Numbers in Norwegian

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Take your first steps to learning Norwegian by studying the numbers. They're easy!

Part of our series on how to learn Norwegian.

Counting in the Norwegian language

Norwegian numbers are relatively easy to learn for a native English speaker.

Many sound quite similar to their English equivalents and for those that dont, they teach you some important lessons about Norwegian pronunciation.

How to count to ten in Norwegian

First things first, let's go from one to ten. You've got to start somewhere, right? Here you'll find the spelling followed by a rough pronunciation (based on English sounds) in brackets where necessary.

Learn Norwegian Now: Norwegian Class 101 / The Mystery of Nils

Bear in mind this is a rough guide only and far from perfect, so you'll need to work on pronunciation by listening to a native.

Read more: Telling the Time in Norwegian

While the extra Norwegian letters – å ø æ – have (more or less) English equivalent sounds, letters such as y are quite distinct and need to be learned without reference to English.

1: en / ett

2: to

3: tre (tray)

4: fire (fear-uh)

5: fem

6: seks

7: sju (shoo) / syv (seev)

8: åtte (ott-uh)

9: ni (nee)

10: ti (tee)

There you have it. Easy, right? You'll notice there's two different words for ‘one' and two different ones for ‘seven'.

A blue abacus used to count numbers

Which ‘one' you use depends on the gender of the word that follows, whereas the choice of seven is based on preference and to some extent dialect. I would say sju is slightly most common, but you will hear both used everyday.

Don't worry about this for now. If you're just learning to count from one to ten, use en for one.

More cardinal numbers

Now when we get above ten, things get a little more complicated, or at least through the teens they do. Ready?

11: elleve (elv-uh)

12: tolv (toll)

13: tretten

14: fjorten (few-tun)

15: femten

16: seksten (sighz-tun)

17: sytten (sutt-un)

18: atten

19: nitten (nee-ten)

20: tjue (schew-uh)

The pronunciation of many of these numbers (14 and 16 in particular) can cause problems for beginners. The stress is always on the first syllable and in most cases the t is very soft.

One to six on dice

Ordinal numbers

Wait, what's an ordinal number? If you asked that, don't worry! We all did exactly the same thing when we started learning a foreign language.

Ordinal numbers are used to describe a way to arrange a collection of objects in order, one after another. In English, the ordinal numbers are first, second, third, and so on. Just remember ordinal = order.

In Norwegian, just like in English, these are much harder to learn as they are more irregular than the cardinal numbers, although it gets easier the higher up you count.

Learn Norwegian Now: Norwegian Class 101 / The Mystery of Nils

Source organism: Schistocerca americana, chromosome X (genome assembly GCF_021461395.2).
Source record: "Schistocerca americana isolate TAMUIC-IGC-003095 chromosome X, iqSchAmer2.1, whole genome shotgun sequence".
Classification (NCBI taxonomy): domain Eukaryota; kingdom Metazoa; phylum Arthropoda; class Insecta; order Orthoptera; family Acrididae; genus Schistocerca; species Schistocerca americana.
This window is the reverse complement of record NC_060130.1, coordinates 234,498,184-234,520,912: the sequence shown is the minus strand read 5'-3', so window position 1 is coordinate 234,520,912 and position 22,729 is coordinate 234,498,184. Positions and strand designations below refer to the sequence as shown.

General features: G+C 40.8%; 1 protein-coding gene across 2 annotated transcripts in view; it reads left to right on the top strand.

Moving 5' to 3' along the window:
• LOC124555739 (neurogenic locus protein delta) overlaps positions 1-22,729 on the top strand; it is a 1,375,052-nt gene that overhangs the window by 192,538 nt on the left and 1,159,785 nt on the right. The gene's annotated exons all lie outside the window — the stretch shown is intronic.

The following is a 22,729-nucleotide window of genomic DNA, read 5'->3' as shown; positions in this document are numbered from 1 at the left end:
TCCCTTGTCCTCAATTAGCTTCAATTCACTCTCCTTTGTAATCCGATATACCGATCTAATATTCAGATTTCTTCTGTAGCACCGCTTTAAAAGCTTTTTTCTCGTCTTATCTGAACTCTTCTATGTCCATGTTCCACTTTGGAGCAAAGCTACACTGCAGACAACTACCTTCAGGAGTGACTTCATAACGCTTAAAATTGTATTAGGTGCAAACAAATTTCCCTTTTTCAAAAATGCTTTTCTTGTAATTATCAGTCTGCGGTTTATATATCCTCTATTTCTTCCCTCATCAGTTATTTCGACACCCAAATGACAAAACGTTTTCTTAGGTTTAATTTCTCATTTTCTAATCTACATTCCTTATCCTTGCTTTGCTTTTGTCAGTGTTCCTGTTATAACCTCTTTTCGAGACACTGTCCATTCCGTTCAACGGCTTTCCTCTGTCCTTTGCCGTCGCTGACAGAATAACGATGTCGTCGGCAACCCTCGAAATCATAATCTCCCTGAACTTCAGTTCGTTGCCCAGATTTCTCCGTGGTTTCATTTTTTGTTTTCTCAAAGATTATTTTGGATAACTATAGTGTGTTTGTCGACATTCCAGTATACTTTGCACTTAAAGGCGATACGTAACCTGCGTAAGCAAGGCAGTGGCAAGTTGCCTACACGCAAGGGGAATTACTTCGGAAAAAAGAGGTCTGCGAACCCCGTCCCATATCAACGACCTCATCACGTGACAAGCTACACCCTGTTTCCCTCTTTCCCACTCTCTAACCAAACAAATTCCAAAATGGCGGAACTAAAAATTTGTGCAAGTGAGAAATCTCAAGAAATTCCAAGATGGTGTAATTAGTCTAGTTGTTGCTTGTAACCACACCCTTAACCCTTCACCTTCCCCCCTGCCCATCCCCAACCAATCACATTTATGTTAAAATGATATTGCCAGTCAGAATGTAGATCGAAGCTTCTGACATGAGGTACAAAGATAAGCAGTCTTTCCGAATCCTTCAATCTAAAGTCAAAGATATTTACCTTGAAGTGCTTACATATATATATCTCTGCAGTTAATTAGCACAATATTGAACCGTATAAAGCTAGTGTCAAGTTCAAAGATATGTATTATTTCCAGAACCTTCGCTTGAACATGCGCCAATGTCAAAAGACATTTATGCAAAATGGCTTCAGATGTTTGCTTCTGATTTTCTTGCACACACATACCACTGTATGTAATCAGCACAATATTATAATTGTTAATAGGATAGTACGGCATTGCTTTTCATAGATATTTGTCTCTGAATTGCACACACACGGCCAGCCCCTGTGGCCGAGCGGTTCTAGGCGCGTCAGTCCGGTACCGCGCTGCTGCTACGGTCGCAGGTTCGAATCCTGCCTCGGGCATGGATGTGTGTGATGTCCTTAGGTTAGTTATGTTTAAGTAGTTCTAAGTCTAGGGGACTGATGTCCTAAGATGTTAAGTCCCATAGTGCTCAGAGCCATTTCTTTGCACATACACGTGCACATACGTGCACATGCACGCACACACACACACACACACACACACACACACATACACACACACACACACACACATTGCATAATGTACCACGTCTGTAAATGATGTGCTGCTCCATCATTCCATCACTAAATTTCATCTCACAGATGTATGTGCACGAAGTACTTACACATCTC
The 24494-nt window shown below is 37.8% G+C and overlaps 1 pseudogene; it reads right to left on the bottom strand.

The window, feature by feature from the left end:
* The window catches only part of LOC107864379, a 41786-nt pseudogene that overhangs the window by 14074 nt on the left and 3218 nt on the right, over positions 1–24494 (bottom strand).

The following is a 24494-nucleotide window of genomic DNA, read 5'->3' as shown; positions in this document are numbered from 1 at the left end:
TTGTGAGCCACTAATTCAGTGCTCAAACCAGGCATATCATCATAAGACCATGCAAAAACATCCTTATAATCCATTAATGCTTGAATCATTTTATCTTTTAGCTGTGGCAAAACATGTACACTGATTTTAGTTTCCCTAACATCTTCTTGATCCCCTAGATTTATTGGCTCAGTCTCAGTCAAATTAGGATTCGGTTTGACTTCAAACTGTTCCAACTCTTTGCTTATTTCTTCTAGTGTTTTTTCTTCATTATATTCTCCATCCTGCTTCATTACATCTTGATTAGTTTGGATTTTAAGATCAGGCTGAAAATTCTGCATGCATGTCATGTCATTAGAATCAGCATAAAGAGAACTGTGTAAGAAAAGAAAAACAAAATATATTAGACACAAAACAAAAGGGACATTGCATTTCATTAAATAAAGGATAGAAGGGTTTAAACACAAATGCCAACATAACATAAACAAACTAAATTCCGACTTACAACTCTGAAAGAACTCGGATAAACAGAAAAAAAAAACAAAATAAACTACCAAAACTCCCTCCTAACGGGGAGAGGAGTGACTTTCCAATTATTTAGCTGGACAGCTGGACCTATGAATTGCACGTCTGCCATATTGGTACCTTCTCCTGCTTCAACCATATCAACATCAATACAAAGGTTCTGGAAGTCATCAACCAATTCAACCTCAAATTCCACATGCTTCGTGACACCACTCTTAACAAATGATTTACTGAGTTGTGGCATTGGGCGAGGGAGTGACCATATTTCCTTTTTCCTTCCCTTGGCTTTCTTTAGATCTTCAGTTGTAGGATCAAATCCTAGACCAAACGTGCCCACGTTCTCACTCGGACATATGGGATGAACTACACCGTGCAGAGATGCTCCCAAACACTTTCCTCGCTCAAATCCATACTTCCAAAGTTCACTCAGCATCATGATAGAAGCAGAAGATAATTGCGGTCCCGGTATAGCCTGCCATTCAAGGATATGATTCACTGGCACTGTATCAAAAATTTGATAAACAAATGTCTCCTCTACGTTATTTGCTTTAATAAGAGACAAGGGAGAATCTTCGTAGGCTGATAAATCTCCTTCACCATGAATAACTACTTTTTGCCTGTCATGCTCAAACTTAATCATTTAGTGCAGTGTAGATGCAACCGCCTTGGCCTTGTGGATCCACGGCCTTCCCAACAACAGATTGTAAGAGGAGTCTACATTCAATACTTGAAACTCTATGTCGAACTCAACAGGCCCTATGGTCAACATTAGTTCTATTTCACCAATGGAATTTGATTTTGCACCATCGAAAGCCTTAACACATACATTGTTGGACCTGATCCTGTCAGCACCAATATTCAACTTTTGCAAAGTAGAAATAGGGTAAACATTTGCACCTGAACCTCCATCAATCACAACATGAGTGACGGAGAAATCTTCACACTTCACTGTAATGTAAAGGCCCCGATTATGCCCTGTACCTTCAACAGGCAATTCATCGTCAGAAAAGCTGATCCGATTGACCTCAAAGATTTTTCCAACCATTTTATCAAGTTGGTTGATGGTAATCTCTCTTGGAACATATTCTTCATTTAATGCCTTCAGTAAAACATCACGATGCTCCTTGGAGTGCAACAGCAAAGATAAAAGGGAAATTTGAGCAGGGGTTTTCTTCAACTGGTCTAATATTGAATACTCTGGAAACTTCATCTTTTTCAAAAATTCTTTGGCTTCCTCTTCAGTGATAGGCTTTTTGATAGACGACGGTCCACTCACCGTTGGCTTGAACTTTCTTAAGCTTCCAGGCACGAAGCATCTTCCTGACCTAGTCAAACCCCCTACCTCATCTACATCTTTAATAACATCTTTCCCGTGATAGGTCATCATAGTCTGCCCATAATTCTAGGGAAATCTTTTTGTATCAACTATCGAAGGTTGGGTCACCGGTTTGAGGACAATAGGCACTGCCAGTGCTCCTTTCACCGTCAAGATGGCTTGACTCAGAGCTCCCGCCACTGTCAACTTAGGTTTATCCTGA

The pronunciation of some of these starts to get a little tricky now, too. In particular, watch out for the almost-but-not-quite-silent ‘d' – much like the ‘t' above – as this is quite a common feature in Norwegian.

1st: først (fursht) / første (fursht-uh)

2nd: andre / annen

3rd: tredje (tread-yuh)

4th: fjerde (fyar-uh)

5th: femte

Number blocks

Want some more?

6th: sjette (shet-uh)

7th: sjuende (shoo-unuh) / syvende (seev-unuh)

8th: åttende (ottun-uh)

9th: niende (nee-enuh)

10th: tiende (tee-enuh)

How'd you get on? If you're only just starting, don't worry so much about these ordinal numbers. For now, learn to count to ten, or even twenty, and you're off to a flyer!

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7 thoughts on “Numbers in Norwegian”

    • There are dialects, too. Some are heavy to understand. The majority language, Norwegian, has two distinct written varieties: Bokmål (‘Book Language’) and Nynorsk (‘New Norwegian’). They are so close to each other linguistically that they may be regarded as «written dialects», mutually completely intelligible. Orally, local dialects are extensively used throughout the country and will differ from the written language. They are also mutually intelligible, although they can be very diverse, not least in intonation. In addition, both Swedish and Danish are closely related to Norwegian and thus intelligible to Norwegians, although with some initial difficulty in many cases.
      In speech, there is much blending between dialects, Bokmål and Nynorsk, but in writing, the varieties are kept more clearly apart. Nynorsk is mostly used in Western Norway as a written language (by roughly 10 % of the people, amounting to about half a million), Bokmål is dominant in the rest of the country, and is used in writing by close to 90 %.

    • Well for kroner yes. A full stop is used as the thousand separator, yes. The comma is also used the opposite way, e.g. NOK 29.999,99. Sometimes a space is used to prevent confusion especially when referring to foreign currencies, e.g. $29 999.

      • It is usual in European countries to use the comma as a decimal marker, and the full stop as a ‘thousands’ separator. This does not apply to the British Isles, where the same system as in the USA applies.


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